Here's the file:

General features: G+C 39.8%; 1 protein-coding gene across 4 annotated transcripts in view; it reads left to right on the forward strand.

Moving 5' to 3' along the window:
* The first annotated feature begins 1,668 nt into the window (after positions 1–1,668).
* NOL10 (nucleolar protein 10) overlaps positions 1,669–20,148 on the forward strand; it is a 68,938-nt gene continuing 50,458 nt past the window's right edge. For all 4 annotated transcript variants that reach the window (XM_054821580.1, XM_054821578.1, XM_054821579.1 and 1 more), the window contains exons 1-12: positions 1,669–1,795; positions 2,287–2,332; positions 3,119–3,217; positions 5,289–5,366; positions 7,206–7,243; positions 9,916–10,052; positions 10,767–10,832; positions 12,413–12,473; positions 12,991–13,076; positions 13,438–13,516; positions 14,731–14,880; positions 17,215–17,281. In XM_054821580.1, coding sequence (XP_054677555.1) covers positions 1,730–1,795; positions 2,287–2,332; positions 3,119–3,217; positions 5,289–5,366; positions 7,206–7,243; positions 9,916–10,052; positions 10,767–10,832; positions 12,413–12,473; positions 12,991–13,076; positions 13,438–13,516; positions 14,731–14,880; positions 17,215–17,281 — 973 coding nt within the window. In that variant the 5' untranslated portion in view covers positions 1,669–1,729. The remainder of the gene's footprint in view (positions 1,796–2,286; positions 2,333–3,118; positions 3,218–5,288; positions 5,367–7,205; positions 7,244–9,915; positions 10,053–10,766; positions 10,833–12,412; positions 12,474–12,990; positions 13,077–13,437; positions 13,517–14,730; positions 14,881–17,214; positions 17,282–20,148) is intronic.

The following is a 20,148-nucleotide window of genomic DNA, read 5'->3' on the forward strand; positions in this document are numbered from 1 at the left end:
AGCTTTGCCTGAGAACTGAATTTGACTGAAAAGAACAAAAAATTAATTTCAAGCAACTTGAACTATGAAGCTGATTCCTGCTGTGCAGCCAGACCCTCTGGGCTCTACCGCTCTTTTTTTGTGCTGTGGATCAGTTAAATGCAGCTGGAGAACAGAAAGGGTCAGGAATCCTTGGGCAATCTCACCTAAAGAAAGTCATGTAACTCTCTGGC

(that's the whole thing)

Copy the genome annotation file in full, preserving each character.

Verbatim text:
General features: G+C 39.8%; 1 protein-coding gene across 4 annotated transcripts in view; it reads left to right on the forward strand.

Moving 5' to 3' along the window:
* The first annotated feature begins 1,668 nt into the window (after positions 1–1,668).
* NOL10 (nucleolar protein 10) overlaps positions 1,669–20,148 on the forward strand; it is a 68,938-nt gene continuing 50,458 nt past the window's right edge. For all 4 annotated transcript variants that reach the window (XM_054821580.1, XM_054821578.1, XM_054821579.1 and 1 more), the window contains exons 1-12: positions 1,669–1,795; positions 2,287–2,332; positions 3,119–3,217; positions 5,289–5,366; positions 7,206–7,243; positions 9,916–10,052; positions 10,767–10,832; positions 12,413–12,473; positions 12,991–13,076; positions 13,438–13,516; positions 14,731–14,880; positions 17,215–17,281. In XM_054821580.1, coding sequence (XP_054677555.1) covers positions 1,730–1,795; positions 2,287–2,332; positions 3,119–3,217; positions 5,289–5,366; positions 7,206–7,243; positions 9,916–10,052; positions 10,767–10,832; positions 12,413–12,473; positions 12,991–13,076; positions 13,438–13,516; positions 14,731–14,880; positions 17,215–17,281 — 973 coding nt within the window. In that variant the 5' untranslated portion in view covers positions 1,669–1,729. The remainder of the gene's footprint in view (positions 1,796–2,286; positions 2,333–3,118; positions 3,218–5,288; positions 5,367–7,205; positions 7,244–9,915; positions 10,053–10,766; positions 10,833–12,412; positions 12,474–12,990; positions 13,077–13,437; positions 13,517–14,730; positions 14,881–17,214; positions 17,282–20,148) is intronic.

The following is a 20,148-nucleotide window of genomic DNA, read 5'->3' on the forward strand; positions in this document are numbered from 1 at the left end:
AGCTTTGCCTGAGAACTGAATTTGACTGAAAAGAACAAAAAATTAATTTCAAGCAACTTGAACTATGAAGCTGATTCCTGCTGTGCAGCCAGACCCTCTGGGCTCTACCGCTCTTTTTTTGTGCTGTGGATCAGTTAAATGCAGCTGGAGAACAGAAAGGGTCAGGAATCCTTGGGCAATCTCACCTAAAGAAAGTCATGTAACTCTCTGGC